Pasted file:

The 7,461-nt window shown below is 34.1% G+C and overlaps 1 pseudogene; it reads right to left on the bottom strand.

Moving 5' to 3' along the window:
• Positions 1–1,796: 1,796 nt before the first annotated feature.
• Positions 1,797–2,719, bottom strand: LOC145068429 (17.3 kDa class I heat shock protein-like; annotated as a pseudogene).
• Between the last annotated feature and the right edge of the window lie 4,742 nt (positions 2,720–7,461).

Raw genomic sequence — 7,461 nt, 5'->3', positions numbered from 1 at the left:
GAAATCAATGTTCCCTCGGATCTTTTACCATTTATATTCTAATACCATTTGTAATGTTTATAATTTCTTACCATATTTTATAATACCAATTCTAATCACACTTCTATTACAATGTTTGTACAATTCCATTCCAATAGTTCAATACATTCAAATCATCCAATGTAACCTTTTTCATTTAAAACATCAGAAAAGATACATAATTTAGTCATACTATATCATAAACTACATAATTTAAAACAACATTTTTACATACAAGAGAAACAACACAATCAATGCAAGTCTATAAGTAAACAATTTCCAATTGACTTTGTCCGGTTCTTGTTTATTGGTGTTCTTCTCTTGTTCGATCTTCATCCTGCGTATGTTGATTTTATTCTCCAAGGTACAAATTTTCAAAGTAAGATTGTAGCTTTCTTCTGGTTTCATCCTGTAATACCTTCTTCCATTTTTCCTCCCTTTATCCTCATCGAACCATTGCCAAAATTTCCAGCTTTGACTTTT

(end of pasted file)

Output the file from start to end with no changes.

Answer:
The 7,461-nt window shown below is 34.1% G+C and overlaps 1 pseudogene; it reads right to left on the bottom strand.

Moving 5' to 3' along the window:
• Positions 1–1,796: 1,796 nt before the first annotated feature.
• Positions 1,797–2,719, bottom strand: LOC145068429 (17.3 kDa class I heat shock protein-like; annotated as a pseudogene).
• Between the last annotated feature and the right edge of the window lie 4,742 nt (positions 2,720–7,461).

Raw genomic sequence — 7,461 nt, 5'->3', positions numbered from 1 at the left:
GAAATCAATGTTCCCTCGGATCTTTTACCATTTATATTCTAATACCATTTGTAATGTTTATAATTTCTTACCATATTTTATAATACCAATTCTAATCACACTTCTATTACAATGTTTGTACAATTCCATTCCAATAGTTCAATACATTCAAATCATCCAATGTAACCTTTTTCATTTAAAACATCAGAAAAGATACATAATTTAGTCATACTATATCATAAACTACATAATTTAAAACAACATTTTTACATACAAGAGAAACAACACAATCAATGCAAGTCTATAAGTAAACAATTTCCAATTGACTTTGTCCGGTTCTTGTTTATTGGTGTTCTTCTCTTGTTCGATCTTCATCCTGCGTATGTTGATTTTATTCTCCAAGGTACAAATTTTCAAAGTAAGATTGTAGCTTTCTTCTGGTTTCATCCTGTAATACCTTCTTCCATTTTTCCTCCCTTTATCCTCATCGAACCATTGCCAAAATTTCCAGCTTTGACTTTT